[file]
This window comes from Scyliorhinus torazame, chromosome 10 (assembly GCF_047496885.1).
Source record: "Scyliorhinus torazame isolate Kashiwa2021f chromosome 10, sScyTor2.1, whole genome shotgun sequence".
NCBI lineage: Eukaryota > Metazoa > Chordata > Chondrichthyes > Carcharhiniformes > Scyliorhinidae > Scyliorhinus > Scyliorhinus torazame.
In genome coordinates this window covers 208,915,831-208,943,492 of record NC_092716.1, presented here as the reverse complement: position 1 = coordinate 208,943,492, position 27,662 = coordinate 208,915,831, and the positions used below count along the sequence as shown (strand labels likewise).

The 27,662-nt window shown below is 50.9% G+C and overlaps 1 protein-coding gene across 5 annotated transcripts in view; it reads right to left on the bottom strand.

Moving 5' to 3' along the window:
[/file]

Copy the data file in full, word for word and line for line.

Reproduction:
This window comes from Scyliorhinus torazame, chromosome 10 (assembly GCF_047496885.1).
Source record: "Scyliorhinus torazame isolate Kashiwa2021f chromosome 10, sScyTor2.1, whole genome shotgun sequence".
NCBI lineage: Eukaryota > Metazoa > Chordata > Chondrichthyes > Carcharhiniformes > Scyliorhinidae > Scyliorhinus > Scyliorhinus torazame.
In genome coordinates this window covers 208,915,831-208,943,492 of record NC_092716.1, presented here as the reverse complement: position 1 = coordinate 208,943,492, position 27,662 = coordinate 208,915,831, and the positions used below count along the sequence as shown (strand labels likewise).

The 27,662-nt window shown below is 50.9% G+C and overlaps 1 protein-coding gene across 5 annotated transcripts in view; it reads right to left on the bottom strand.

Moving 5' to 3' along the window: